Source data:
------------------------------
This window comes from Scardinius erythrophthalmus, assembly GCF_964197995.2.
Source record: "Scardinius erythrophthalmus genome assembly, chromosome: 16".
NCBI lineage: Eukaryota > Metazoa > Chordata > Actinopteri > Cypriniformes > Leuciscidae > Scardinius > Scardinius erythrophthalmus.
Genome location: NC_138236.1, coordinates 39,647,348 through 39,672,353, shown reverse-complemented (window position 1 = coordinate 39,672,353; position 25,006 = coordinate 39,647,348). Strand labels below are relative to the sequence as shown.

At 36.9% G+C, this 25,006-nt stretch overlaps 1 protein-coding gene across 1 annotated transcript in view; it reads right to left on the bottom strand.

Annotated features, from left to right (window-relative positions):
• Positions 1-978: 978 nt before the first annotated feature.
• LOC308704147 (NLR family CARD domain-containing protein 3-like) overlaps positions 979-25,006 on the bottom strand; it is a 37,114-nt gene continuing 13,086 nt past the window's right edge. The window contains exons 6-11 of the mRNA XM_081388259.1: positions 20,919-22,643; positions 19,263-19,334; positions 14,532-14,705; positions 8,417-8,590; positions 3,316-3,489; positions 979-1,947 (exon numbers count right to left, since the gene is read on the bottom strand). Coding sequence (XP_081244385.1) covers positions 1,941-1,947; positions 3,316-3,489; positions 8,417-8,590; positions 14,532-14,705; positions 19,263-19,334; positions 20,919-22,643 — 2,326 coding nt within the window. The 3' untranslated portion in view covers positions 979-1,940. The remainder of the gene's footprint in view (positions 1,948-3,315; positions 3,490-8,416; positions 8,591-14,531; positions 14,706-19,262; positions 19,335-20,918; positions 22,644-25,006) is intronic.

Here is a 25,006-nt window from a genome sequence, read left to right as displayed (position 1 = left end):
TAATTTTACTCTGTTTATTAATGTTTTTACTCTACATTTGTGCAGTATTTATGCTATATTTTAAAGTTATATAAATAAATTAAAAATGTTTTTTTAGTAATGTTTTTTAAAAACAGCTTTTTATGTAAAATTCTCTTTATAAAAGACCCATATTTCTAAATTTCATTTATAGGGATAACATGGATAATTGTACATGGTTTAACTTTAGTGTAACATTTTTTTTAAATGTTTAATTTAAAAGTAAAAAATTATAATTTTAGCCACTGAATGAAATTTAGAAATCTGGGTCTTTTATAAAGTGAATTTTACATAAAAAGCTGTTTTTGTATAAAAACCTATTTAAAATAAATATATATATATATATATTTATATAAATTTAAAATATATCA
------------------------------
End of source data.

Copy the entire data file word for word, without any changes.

This window comes from Scardinius erythrophthalmus, assembly GCF_964197995.2.
Source record: "Scardinius erythrophthalmus genome assembly, chromosome: 16".
NCBI lineage: Eukaryota > Metazoa > Chordata > Actinopteri > Cypriniformes > Leuciscidae > Scardinius > Scardinius erythrophthalmus.
Genome location: NC_138236.1, coordinates 39,647,348 through 39,672,353, shown reverse-complemented (window position 1 = coordinate 39,672,353; position 25,006 = coordinate 39,647,348). Strand labels below are relative to the sequence as shown.

At 36.9% G+C, this 25,006-nt stretch overlaps 1 protein-coding gene across 1 annotated transcript in view; it reads right to left on the bottom strand.

Annotated features, from left to right (window-relative positions):
• Positions 1-978: 978 nt before the first annotated feature.
• LOC308704147 (NLR family CARD domain-containing protein 3-like) overlaps positions 979-25,006 on the bottom strand; it is a 37,114-nt gene continuing 13,086 nt past the window's right edge. The window contains exons 6-11 of the mRNA XM_081388259.1: positions 20,919-22,643; positions 19,263-19,334; positions 14,532-14,705; positions 8,417-8,590; positions 3,316-3,489; positions 979-1,947 (exon numbers count right to left, since the gene is read on the bottom strand). Coding sequence (XP_081244385.1) covers positions 1,941-1,947; positions 3,316-3,489; positions 8,417-8,590; positions 14,532-14,705; positions 19,263-19,334; positions 20,919-22,643 — 2,326 coding nt within the window. The 3' untranslated portion in view covers positions 979-1,940. The remainder of the gene's footprint in view (positions 1,948-3,315; positions 3,490-8,416; positions 8,591-14,531; positions 14,706-19,262; positions 19,335-20,918; positions 22,644-25,006) is intronic.

Here is a 25,006-nt window from a genome sequence, read left to right as displayed (position 1 = left end):
TAATTTTACTCTGTTTATTAATGTTTTTACTCTACATTTGTGCAGTATTTATGCTATATTTTAAAGTTATATAAATAAATTAAAAATGTTTTTTTAGTAATGTTTTTTAAAAACAGCTTTTTATGTAAAATTCTCTTTATAAAAGACCCATATTTCTAAATTTCATTTATAGGGATAACATGGATAATTGTACATGGTTTAACTTTAGTGTAACATTTTTTTTAAATGTTTAATTTAAAAGTAAAAAATTATAATTTTAGCCACTGAATGAAATTTAGAAATCTGGGTCTTTTATAAAGTGAATTTTACATAAAAAGCTGTTTTTGTATAAAAACCTATTTAAAATAAATATATATATATATATATTTATATAAATTTAAAATATATCA